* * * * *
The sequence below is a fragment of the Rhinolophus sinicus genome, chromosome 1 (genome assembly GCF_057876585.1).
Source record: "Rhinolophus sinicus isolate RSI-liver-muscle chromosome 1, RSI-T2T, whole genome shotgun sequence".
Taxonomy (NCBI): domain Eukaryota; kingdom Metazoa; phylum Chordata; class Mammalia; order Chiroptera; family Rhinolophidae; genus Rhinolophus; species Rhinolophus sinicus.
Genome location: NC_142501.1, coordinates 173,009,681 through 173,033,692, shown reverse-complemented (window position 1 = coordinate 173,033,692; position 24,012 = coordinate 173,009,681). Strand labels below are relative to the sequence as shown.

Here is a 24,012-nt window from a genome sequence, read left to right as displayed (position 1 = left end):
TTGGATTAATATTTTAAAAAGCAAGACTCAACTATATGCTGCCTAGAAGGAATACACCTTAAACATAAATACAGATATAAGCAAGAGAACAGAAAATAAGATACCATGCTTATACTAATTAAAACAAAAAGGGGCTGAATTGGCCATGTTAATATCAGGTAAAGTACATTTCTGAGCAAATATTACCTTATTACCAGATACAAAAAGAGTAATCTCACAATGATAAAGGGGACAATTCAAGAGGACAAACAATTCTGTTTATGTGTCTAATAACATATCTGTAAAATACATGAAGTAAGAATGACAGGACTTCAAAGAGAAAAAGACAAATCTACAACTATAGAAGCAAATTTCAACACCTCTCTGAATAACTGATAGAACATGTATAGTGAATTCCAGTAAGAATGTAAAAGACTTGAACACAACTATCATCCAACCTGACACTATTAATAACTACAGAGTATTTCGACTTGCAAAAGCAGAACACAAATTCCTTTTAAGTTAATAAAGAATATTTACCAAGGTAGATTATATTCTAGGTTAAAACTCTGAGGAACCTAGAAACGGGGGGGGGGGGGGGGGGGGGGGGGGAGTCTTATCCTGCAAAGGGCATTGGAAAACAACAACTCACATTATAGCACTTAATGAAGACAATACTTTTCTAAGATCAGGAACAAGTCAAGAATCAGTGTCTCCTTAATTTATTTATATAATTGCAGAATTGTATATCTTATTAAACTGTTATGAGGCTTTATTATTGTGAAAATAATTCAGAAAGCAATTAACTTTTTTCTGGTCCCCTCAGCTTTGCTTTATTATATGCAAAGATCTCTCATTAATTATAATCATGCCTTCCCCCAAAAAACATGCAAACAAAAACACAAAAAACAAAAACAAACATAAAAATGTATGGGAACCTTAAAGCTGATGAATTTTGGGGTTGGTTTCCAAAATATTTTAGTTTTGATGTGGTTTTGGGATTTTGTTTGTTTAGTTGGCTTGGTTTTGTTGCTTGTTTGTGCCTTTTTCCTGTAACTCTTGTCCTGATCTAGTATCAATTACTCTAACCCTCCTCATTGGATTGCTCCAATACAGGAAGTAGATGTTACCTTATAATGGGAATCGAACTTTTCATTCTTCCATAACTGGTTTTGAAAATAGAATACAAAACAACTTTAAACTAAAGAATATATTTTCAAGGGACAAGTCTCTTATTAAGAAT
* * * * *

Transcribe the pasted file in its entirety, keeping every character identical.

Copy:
The sequence below is a fragment of the Rhinolophus sinicus genome, chromosome 1 (genome assembly GCF_057876585.1).
Source record: "Rhinolophus sinicus isolate RSI-liver-muscle chromosome 1, RSI-T2T, whole genome shotgun sequence".
Taxonomy (NCBI): domain Eukaryota; kingdom Metazoa; phylum Chordata; class Mammalia; order Chiroptera; family Rhinolophidae; genus Rhinolophus; species Rhinolophus sinicus.
Genome location: NC_142501.1, coordinates 173,009,681 through 173,033,692, shown reverse-complemented (window position 1 = coordinate 173,033,692; position 24,012 = coordinate 173,009,681). Strand labels below are relative to the sequence as shown.

Here is a 24,012-nt window from a genome sequence, read left to right as displayed (position 1 = left end):
TTGGATTAATATTTTAAAAAGCAAGACTCAACTATATGCTGCCTAGAAGGAATACACCTTAAACATAAATACAGATATAAGCAAGAGAACAGAAAATAAGATACCATGCTTATACTAATTAAAACAAAAAGGGGCTGAATTGGCCATGTTAATATCAGGTAAAGTACATTTCTGAGCAAATATTACCTTATTACCAGATACAAAAAGAGTAATCTCACAATGATAAAGGGGACAATTCAAGAGGACAAACAATTCTGTTTATGTGTCTAATAACATATCTGTAAAATACATGAAGTAAGAATGACAGGACTTCAAAGAGAAAAAGACAAATCTACAACTATAGAAGCAAATTTCAACACCTCTCTGAATAACTGATAGAACATGTATAGTGAATTCCAGTAAGAATGTAAAAGACTTGAACACAACTATCATCCAACCTGACACTATTAATAACTACAGAGTATTTCGACTTGCAAAAGCAGAACACAAATTCCTTTTAAGTTAATAAAGAATATTTACCAAGGTAGATTATATTCTAGGTTAAAACTCTGAGGAACCTAGAAACGGGGGGGGGGGGGGGGGGGGGGGGGGAGTCTTATCCTGCAAAGGGCATTGGAAAACAACAACTCACATTATAGCACTTAATGAAGACAATACTTTTCTAAGATCAGGAACAAGTCAAGAATCAGTGTCTCCTTAATTTATTTATATAATTGCAGAATTGTATATCTTATTAAACTGTTATGAGGCTTTATTATTGTGAAAATAATTCAGAAAGCAATTAACTTTTTTCTGGTCCCCTCAGCTTTGCTTTATTATATGCAAAGATCTCTCATTAATTATAATCATGCCTTCCCCCAAAAAACATGCAAACAAAAACACAAAAAACAAAAACAAACATAAAAATGTATGGGAACCTTAAAGCTGATGAATTTTGGGGTTGGTTTCCAAAATATTTTAGTTTTGATGTGGTTTTGGGATTTTGTTTGTTTAGTTGGCTTGGTTTTGTTGCTTGTTTGTGCCTTTTTCCTGTAACTCTTGTCCTGATCTAGTATCAATTACTCTAACCCTCCTCATTGGATTGCTCCAATACAGGAAGTAGATGTTACCTTATAATGGGAATCGAACTTTTCATTCTTCCATAACTGGTTTTGAAAATAGAATACAAAACAACTTTAAACTAAAGAATATATTTTCAAGGGACAAGTCTCTTATTAAGAAT